In order to characterise the impact of climate change over marine ecosystems, physico-biogeochemico-biological coupled models need to be improved on different scales, from sub-meso to basin scales.

Modelling this coupling is a real challenge around which teams from Research Axis 2 join forces. A new approach lies on a) studying key processes that control physical and biological response of continental margins and b) developing proxies to analyse past climate variability in marine environment from bio structures such as shells (from which daily temperature variations may be obtained for instance).

Research Axis 2 also stands out in France by stepping over the separation between coastal and blue water oceanographic research (this separation is often made amongst oceanographers) and by bringing together expert researchers in physics, biogeochemistry, biology) into multidisciplinary projects.

The operational aims of the project are to create synergy and to reinforce regional expertise on physical variations of the ocean in relation to climate change, and on interactions between various spatial-temporal scales of these variations and their consequences over marine ecosystems. This translates into the following key questions:

Variability of heat and salt content of the ocean

(and in particular the strong thermohaline anomalies of the subpolar and subtropical gyres of the North Atlantic, in relation to climate variations);

Variability of thermohaline circulation of the North Atlantic

(studied via a long term data acquisition program of the meridional thermohaline circulation cell) ;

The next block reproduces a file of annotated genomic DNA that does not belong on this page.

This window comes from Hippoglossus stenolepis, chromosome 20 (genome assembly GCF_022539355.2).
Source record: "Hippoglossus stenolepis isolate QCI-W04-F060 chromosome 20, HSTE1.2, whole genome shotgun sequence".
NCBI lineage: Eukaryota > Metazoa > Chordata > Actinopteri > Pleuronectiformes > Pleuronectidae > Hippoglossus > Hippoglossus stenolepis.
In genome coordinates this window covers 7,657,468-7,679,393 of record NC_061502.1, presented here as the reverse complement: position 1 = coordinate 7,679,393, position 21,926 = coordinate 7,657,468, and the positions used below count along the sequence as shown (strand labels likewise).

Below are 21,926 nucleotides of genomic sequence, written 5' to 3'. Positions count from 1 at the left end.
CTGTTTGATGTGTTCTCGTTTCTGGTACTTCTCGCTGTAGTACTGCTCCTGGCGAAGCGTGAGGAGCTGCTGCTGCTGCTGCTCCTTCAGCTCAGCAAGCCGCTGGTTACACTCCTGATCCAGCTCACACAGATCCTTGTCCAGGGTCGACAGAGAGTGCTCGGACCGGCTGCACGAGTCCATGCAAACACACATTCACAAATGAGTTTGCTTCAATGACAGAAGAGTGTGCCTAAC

Sensibility of biogeochemical cycles to the North Atlantic variability;

Role of the ocean in marine ecosystems evolution and in carbon flux regulation;

Comparative and integrative dynamical study of coastal upwelling systems caused by winds, density gradients and tides

(4 major East coast upwelling systems, as well as transient and seasonal upwelling systems), including balancing and instability phases, and links with fluxes and biological (in particular quantifying horizontal and vertical onshore-offshore exchanges) and their impact on chemical elements and biological species distribution.
This project will build upon international programs such as CLIVAR (climate variability) and IMBER (impact of global change on marine Ecosystems), and upon European networks such as EUROCEANS (joint study of the Atlantic Ocean and Arctic seas), BASIN (climate variability impact on pelagic ecosystems of the North Atlantic and its continental margins) and MERSEA (forecast modelling of the ocean state and its evolution). Experts from Research Axis 2 are involved in current international programs (WOCE OVIDE, GOODHOPE) that have already revealed the detailed structure of ocean masses and their circulation in the North Atlantic.

Mutualisation of data acquisition campaigns in the field, sharing of synergetic tools (inverse models, Lagrangian models), and joint interpretation by specialists from various disciplines of field data and high resolution satellite data (SST, SSS, altimetry) are real life examples of the multidisciplinary expertise of the teams that drive Research Axis 2.